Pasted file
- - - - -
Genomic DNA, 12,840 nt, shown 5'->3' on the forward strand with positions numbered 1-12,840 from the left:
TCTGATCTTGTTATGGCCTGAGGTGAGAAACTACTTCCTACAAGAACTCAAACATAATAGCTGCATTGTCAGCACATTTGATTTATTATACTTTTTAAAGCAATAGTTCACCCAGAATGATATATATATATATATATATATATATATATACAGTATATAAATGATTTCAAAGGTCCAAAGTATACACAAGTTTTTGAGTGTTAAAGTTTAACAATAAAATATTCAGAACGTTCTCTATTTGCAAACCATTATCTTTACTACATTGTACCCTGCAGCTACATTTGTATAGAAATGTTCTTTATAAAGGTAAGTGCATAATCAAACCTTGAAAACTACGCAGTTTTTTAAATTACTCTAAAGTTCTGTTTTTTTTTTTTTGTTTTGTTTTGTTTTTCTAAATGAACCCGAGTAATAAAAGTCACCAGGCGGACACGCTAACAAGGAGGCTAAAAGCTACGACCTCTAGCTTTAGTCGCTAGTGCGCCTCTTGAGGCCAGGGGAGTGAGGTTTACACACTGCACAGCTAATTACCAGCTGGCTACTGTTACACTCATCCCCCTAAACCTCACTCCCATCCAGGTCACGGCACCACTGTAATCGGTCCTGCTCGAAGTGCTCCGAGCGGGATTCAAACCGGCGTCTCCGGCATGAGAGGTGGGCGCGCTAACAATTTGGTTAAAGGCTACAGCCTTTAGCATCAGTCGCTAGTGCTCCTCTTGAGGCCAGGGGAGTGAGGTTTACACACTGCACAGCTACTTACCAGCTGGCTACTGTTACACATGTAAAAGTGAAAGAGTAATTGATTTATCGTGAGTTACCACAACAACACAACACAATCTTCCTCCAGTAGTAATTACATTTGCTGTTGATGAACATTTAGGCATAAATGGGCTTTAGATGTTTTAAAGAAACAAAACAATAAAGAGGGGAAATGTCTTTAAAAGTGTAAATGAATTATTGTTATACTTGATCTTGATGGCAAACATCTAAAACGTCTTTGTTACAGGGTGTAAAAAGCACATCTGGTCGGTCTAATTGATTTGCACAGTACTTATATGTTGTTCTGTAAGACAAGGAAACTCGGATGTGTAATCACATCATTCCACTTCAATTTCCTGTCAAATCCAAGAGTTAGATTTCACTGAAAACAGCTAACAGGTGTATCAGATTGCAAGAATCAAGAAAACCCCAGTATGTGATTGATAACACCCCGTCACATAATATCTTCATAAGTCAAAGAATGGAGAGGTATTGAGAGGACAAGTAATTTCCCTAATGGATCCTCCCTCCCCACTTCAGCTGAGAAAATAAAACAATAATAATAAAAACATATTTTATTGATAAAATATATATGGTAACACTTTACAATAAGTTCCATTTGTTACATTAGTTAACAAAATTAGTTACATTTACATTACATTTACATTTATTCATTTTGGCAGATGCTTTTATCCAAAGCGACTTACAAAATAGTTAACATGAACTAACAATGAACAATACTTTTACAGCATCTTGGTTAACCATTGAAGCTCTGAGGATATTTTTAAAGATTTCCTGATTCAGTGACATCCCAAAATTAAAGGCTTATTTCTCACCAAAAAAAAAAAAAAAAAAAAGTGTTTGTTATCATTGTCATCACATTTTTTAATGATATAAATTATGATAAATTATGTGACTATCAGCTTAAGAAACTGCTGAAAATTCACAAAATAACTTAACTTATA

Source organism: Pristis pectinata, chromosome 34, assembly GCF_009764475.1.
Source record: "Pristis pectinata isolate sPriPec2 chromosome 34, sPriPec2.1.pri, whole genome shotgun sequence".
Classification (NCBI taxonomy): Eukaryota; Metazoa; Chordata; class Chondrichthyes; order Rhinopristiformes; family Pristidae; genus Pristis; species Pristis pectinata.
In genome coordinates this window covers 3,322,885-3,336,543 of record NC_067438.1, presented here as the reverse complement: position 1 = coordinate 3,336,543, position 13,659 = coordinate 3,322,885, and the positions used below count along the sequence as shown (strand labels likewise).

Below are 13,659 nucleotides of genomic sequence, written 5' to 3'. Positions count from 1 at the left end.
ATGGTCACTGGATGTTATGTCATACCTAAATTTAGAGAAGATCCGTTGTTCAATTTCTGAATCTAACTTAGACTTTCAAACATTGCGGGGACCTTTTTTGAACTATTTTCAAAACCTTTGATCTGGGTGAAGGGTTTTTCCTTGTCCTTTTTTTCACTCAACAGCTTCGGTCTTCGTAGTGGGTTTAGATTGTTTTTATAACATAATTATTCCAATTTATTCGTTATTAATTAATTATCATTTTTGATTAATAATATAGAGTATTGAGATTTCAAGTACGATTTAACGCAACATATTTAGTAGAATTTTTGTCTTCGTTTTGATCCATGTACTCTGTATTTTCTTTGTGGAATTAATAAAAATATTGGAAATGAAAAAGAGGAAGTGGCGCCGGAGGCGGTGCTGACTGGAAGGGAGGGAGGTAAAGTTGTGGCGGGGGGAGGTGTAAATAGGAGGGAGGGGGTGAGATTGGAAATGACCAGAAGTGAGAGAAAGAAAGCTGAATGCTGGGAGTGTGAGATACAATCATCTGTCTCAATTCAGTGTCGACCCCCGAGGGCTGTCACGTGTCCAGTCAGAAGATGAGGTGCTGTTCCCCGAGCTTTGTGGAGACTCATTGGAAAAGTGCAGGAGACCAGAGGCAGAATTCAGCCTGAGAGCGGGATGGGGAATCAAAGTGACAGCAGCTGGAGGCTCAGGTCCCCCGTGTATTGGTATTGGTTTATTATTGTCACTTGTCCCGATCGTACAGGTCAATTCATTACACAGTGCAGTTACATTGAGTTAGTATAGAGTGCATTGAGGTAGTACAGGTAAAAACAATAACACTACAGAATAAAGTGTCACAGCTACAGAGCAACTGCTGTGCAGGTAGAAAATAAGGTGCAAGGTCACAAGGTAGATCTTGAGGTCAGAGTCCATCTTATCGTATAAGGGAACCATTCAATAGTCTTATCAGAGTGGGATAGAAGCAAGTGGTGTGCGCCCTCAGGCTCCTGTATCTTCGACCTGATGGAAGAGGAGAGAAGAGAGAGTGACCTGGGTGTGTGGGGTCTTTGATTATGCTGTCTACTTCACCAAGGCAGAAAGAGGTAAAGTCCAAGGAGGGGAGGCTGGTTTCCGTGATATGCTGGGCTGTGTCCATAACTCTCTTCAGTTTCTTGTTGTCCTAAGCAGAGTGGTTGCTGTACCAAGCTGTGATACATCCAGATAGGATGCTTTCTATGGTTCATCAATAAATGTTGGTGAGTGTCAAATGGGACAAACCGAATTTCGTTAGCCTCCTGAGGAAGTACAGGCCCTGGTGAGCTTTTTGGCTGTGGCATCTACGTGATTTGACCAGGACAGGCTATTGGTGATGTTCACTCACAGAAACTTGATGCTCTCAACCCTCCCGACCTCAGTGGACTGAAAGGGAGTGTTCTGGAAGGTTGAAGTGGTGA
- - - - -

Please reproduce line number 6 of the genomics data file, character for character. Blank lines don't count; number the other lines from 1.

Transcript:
In genome coordinates this window covers 3,322,885-3,336,543 of record NC_067438.1, presented here as the reverse complement: position 1 = coordinate 3,336,543, position 13,659 = coordinate 3,322,885, and the positions used below count along the sequence as shown (strand labels likewise).